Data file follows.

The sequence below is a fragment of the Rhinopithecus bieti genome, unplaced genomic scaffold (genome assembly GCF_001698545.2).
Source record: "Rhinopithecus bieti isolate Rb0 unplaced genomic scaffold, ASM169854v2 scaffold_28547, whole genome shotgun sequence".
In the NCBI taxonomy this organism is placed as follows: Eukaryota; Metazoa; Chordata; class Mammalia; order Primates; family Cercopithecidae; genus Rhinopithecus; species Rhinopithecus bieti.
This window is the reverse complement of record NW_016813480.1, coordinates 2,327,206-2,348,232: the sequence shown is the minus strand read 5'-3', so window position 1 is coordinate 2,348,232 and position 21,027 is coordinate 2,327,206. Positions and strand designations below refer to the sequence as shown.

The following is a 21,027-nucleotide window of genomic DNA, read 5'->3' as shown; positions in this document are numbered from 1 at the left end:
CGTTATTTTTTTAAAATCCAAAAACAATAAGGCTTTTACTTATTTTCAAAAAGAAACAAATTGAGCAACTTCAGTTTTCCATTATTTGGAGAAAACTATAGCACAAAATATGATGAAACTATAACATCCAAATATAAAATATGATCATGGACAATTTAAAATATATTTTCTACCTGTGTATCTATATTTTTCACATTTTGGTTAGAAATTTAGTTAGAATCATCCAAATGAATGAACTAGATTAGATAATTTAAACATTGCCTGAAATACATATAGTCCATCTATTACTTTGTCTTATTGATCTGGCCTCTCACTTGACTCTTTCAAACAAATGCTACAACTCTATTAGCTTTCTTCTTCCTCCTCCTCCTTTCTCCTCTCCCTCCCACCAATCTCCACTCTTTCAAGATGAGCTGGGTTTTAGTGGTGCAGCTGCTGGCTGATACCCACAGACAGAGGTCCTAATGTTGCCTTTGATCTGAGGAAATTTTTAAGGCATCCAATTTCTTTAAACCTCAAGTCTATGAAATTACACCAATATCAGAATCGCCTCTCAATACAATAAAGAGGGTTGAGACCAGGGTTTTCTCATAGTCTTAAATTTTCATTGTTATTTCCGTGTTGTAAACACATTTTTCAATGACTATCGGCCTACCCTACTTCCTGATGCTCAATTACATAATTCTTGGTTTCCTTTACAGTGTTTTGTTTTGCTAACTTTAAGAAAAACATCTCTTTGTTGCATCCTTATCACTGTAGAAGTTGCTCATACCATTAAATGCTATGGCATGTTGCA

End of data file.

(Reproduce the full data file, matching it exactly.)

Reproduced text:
The sequence below is a fragment of the Rhinopithecus bieti genome, unplaced genomic scaffold (genome assembly GCF_001698545.2).
Source record: "Rhinopithecus bieti isolate Rb0 unplaced genomic scaffold, ASM169854v2 scaffold_28547, whole genome shotgun sequence".
In the NCBI taxonomy this organism is placed as follows: Eukaryota; Metazoa; Chordata; class Mammalia; order Primates; family Cercopithecidae; genus Rhinopithecus; species Rhinopithecus bieti.
This window is the reverse complement of record NW_016813480.1, coordinates 2,327,206-2,348,232: the sequence shown is the minus strand read 5'-3', so window position 1 is coordinate 2,348,232 and position 21,027 is coordinate 2,327,206. Positions and strand designations below refer to the sequence as shown.

The following is a 21,027-nucleotide window of genomic DNA, read 5'->3' as shown; positions in this document are numbered from 1 at the left end:
CGTTATTTTTTTAAAATCCAAAAACAATAAGGCTTTTACTTATTTTCAAAAAGAAACAAATTGAGCAACTTCAGTTTTCCATTATTTGGAGAAAACTATAGCACAAAATATGATGAAACTATAACATCCAAATATAAAATATGATCATGGACAATTTAAAATATATTTTCTACCTGTGTATCTATATTTTTCACATTTTGGTTAGAAATTTAGTTAGAATCATCCAAATGAATGAACTAGATTAGATAATTTAAACATTGCCTGAAATACATATAGTCCATCTATTACTTTGTCTTATTGATCTGGCCTCTCACTTGACTCTTTCAAACAAATGCTACAACTCTATTAGCTTTCTTCTTCCTCCTCCTCCTTTCTCCTCTCCCTCCCACCAATCTCCACTCTTTCAAGATGAGCTGGGTTTTAGTGGTGCAGCTGCTGGCTGATACCCACAGACAGAGGTCCTAATGTTGCCTTTGATCTGAGGAAATTTTTAAGGCATCCAATTTCTTTAAACCTCAAGTCTATGAAATTACACCAATATCAGAATCGCCTCTCAATACAATAAAGAGGGTTGAGACCAGGGTTTTCTCATAGTCTTAAATTTTCATTGTTATTTCCGTGTTGTAAACACATTTTTCAATGACTATCGGCCTACCCTACTTCCTGATGCTCAATTACATAATTCTTGGTTTCCTTTACAGTGTTTTGTTTTGCTAACTTTAAGAAAAACATCTCTTTGTTGCATCCTTATCACTGTAGAAGTTGCTCATACCATTAAATGCTATGGCATGTTGCA